through analysis. Nor are we dealing with a closed order or system: the
neo-liberal order is uneven and incomplete and characterized by variation and
struggle. It is not a homogenisation, it is a specific structuring of
difference. The concept of hegemony is of value is specifying patterns of
domination, integration, resistance and fragmentation, and also drawing
attention to a crucial part of analysis: not only to specify the threat, but
also to specify emergent practices of resistance, and to discern possibilities
for change.

Discourses of neo-liberalism
The neo-liberal global order is (as I said above) an incomplete project rather
than a fait accompli (as its apologists like to claim). Various resources are
deployed in the struggle by the winners in the neo-liberal order (the banks,
the corporations, political parties etc) to pursue the project and extend the
new order, including the symbolic resources of neo-liberal discourse. This
discourse constructs the world as 'globalised', offering unprecedented
opportunities for the unquestionable virtue of 'growth' through intensified
'competition', but requiring unfettered 'free trade' and the dismantling of the
rigidities of 'state bureaucracy' and 'unaffordable' welfare programmes,
'flexibility' of labour, 'transparency', 'modernisation' and so forth.  There
is a narrative of progress here. This is as Bourdieu puts it a 'strong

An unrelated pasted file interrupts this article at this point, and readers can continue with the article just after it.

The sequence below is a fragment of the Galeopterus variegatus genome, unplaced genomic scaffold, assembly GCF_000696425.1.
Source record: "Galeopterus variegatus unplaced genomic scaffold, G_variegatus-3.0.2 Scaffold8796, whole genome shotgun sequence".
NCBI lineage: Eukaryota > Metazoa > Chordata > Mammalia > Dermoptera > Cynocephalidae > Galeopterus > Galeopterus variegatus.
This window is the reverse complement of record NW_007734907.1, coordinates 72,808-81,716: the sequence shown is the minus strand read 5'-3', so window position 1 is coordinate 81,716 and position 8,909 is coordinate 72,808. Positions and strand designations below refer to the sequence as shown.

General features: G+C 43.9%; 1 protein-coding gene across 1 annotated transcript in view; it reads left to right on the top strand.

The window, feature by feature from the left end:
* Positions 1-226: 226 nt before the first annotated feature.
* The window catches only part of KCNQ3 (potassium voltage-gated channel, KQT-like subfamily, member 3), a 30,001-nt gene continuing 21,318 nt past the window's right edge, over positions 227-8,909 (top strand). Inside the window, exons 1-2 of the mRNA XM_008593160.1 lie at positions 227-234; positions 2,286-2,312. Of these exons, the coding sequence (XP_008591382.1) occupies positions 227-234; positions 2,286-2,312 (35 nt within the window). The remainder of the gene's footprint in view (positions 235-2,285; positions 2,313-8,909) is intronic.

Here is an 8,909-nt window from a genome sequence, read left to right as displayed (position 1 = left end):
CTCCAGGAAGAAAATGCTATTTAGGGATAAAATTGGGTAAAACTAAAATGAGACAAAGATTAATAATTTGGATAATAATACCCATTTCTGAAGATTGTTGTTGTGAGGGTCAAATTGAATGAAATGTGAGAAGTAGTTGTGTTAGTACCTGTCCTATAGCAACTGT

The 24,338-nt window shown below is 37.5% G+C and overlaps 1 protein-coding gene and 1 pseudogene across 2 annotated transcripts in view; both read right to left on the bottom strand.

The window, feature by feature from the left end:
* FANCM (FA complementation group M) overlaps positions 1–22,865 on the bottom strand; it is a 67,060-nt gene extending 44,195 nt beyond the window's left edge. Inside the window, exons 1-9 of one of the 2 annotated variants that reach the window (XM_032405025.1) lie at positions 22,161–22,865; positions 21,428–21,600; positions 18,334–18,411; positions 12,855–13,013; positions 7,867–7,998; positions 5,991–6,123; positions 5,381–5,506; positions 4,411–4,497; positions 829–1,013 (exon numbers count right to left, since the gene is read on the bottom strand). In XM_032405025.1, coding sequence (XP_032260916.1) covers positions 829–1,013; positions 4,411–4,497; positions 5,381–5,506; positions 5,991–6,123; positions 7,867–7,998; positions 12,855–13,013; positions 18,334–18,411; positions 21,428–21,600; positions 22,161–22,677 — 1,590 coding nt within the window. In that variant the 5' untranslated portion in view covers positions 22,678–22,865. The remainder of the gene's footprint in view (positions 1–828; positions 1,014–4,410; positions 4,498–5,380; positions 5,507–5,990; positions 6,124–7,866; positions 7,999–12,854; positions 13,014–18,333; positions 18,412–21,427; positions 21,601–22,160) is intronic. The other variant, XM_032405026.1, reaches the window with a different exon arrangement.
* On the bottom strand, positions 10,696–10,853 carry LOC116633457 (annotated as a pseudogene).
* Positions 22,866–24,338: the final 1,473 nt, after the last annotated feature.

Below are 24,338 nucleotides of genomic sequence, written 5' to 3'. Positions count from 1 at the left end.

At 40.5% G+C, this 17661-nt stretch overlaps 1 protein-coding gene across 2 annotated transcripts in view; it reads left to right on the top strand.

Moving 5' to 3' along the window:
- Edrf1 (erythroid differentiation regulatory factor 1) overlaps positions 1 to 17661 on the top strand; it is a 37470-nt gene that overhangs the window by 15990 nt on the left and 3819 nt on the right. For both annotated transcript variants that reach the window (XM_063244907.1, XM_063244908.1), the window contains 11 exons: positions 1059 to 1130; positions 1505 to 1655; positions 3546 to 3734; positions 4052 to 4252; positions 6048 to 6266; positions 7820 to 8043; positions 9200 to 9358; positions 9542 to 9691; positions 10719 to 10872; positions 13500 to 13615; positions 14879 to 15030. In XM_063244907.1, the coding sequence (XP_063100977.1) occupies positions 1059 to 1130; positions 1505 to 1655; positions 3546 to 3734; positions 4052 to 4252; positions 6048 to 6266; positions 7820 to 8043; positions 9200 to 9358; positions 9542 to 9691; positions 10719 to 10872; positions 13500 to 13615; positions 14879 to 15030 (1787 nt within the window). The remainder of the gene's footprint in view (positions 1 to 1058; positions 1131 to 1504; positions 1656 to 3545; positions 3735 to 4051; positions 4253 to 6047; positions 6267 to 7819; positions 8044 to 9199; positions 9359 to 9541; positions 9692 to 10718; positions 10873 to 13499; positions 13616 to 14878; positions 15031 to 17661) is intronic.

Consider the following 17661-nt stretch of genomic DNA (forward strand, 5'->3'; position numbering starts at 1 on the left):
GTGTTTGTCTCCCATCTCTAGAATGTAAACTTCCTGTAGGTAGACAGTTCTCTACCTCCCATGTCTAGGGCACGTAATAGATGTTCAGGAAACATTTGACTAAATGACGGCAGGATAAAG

discourse', having behind it the weight of the social forces which dominate the
new order, and working as a powerful resource to enhance their domination. This
discourse projects and contributes to actualizing new forms of productive
activity, new social relations, new forms of identity, new values etc. It
appears in specific forms and transformations in different spheres of life -
economic, social, political, cultural (for instance it is incorporated in
specific forms as an element of the political discourse of the 'third way',
which is itself being internationalized). For instance, the concept of
'flexibility' variously enters economic discourse, political discourse,
educational discourse, and the representations of everyday life in advertising
and popular culture. Part of the analytical task is to describe this field of
dispersal and the recontextualizations and transformations within it.

But as the example of 'flexibility' shows, the discourses of neo-liberalism are
not just neo-liberal discourses. What is at issue as I said above is not a
homogenisation, but a new structuring of diversity. So for instance the 'other'
of 'flexibility' is what we might call a discourse of 'insecurity' which
represents social life in terms of insecurity, risk, anxiety etc. What the two
have in common is their predominant individualism: the construction of social
problems as problems for individuals ('flexibility' as an individual virtue,
'welfare dependence' as an individual flaw, 'insecurity' as an individual
problem) is a salient feature of the discourses of the neo-liberal global

The genres of neo-liberal globalisation
We may use the term 'genre' for ways in which language figures as an element of